Erosion can be serious business and as the saying goes an ounce of prevention is worth pound of cure. Here is a good article written by one of UGA’s Water Educators, David Hall describing one preventive measure to help mitigate erosion by using grassed waterways.
Well maintained grassed waterway designed and constructed to carry large amounts of water out of the field slowly.
I saw my EMC meter reader this past weekend and one of his comments to me was that he hated reading irrigation meters. I asked why? “Those roads or paths to the pivot points are ridiculously rough!” I have to agree, I have been down some washed out roads also.
For the most part, farmers each year fill in washed out fields and roads from heavy rains. Do you ever find yourself fixing the same wash year after year? I encourage you to address that issue with a much better alternative. Even with conservation tillage in heavy downpours, there are situations in which water has nowhere to go except create its path downhill taking vital top soil and nutrients with it. Grassed waterways are specially designed and graded channels that are seeded with grass to transport water slowly out of an area to a stable outlet. The purpose and benefits of these structures are many. A well maintained grassed waterway will hold the soil in place and act as a filter. I see too many times where a farmer constructs his on waterway and it fails, leaving him a little upset and saying they don’t work. We have local NRCS, Natural Resource Conservation Service, engineers at our service who would be happy to design and oversee the proper construction whether you do the work yourself or have a contractor.
There are several key design features that must be developed in order for grassed waterways to work. The channel should not be “V” shaped and too narrow for watershed acres to flow. The sides should be sloped and the belly shaped in a parabolic to hold water in the trough. In most cases channel lanes have to be angled in order for water to flow slowly exiting the field. Last but not least, there must be a stable outlet. Some people prefer Bahia grass over Bermuda but regardless of grass, a solid stand is critical. While establishing the stand, fill in immediately and replant grass if rills or washes occur. Fertilization is usually not an issue because we fertilize the grass while fertilizing the crop.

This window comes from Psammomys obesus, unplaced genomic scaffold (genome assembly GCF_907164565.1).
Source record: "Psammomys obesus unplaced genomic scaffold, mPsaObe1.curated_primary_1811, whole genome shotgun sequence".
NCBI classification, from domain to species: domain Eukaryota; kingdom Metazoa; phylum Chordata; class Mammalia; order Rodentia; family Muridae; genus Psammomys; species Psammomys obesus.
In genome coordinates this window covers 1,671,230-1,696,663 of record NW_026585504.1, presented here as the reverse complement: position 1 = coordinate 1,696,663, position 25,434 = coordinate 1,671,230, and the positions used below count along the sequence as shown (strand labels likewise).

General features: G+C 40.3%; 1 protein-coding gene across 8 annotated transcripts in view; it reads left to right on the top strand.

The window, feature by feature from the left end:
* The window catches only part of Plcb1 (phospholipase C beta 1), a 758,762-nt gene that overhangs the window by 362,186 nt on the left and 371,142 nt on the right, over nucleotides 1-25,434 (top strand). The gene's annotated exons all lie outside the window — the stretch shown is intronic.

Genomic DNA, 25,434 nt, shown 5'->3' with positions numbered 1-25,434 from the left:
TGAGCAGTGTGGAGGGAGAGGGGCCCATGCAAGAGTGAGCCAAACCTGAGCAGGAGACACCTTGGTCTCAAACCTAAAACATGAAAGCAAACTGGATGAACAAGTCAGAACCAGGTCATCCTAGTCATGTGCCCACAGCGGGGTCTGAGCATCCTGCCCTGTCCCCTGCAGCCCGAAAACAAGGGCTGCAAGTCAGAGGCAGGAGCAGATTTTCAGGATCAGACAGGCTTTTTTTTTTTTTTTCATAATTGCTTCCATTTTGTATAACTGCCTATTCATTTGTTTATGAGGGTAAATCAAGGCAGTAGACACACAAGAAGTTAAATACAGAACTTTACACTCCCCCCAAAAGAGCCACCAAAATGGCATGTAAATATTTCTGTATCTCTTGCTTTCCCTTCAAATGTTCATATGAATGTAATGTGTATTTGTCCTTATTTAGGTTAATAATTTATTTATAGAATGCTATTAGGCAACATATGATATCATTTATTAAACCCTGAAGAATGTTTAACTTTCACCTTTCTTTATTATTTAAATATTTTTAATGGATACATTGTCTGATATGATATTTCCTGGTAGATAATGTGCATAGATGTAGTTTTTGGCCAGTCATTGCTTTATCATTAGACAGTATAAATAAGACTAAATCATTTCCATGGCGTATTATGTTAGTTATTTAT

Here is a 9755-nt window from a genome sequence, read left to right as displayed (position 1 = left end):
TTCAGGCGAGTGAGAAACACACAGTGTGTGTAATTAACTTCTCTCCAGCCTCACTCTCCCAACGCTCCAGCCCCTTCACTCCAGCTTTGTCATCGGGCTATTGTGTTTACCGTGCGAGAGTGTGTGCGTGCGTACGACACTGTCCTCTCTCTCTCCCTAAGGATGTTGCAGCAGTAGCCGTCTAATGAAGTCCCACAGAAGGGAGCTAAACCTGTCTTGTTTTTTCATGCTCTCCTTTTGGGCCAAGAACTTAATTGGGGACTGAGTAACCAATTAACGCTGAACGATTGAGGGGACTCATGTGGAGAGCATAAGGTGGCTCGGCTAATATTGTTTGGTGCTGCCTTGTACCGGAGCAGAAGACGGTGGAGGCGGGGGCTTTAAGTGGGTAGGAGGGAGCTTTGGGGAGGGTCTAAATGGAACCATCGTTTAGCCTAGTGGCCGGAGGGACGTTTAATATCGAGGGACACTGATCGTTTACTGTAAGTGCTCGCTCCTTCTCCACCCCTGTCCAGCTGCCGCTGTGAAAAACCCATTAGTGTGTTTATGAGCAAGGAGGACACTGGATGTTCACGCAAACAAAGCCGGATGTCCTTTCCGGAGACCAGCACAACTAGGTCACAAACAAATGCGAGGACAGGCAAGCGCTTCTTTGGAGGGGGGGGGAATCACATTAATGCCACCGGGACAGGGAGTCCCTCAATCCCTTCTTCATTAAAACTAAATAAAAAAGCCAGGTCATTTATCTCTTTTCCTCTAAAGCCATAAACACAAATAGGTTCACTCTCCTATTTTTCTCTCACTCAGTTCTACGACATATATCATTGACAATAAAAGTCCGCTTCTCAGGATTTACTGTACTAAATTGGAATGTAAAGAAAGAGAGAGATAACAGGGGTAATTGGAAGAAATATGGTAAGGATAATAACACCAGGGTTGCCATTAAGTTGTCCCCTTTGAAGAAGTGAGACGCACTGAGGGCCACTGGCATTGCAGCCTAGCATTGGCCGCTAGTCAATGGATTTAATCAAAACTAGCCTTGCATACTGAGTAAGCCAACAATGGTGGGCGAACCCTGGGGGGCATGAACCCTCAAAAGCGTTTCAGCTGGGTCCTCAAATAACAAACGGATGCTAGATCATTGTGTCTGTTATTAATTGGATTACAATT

Grassed waterways are the gift that keeps on giving for years and years if properly maintained. Holding soil in place and filtering nutrients while water is flowing out of the field is the main purpose of a waterway but forage can be cut and utilized also.
Here are a few items that can lead to a grassed waterway failure: Making a heavy traffic road in the waterway leads to future gullies. Pick up equipment before crossing! In fact, make a habit of cutting yourself a few feet short. I have personally witnessed a 32 foot wide waterway that has turned into a 15-20 feet wide waterway while continuing to shrink from trying to get that last foot of land planted. Spray parallel to the grassed waterway. I don’t care how good of a sprayer person you are; you will spray into a channel or even worse, forget to cut it off from time to time.
Waterway going straight downhill, low vegetation and being used as a road is a recipe for gullies.
Herbicide kill of vegetation in waterway due to the delayed cutting off of the sprayer before entering a grassed waterway. This will lead to erosion on the edge of the parabolic channel.
Terraces, cover crops and conservation tillage are wonderful conservation tools. There are times though when water can only drain downhill due to the terrain. Grassed waterways are the perfect solution. Perfect, that is, if they are properly designed, constructed and maintained.
Take care of those waterways and they will take care of your valuable land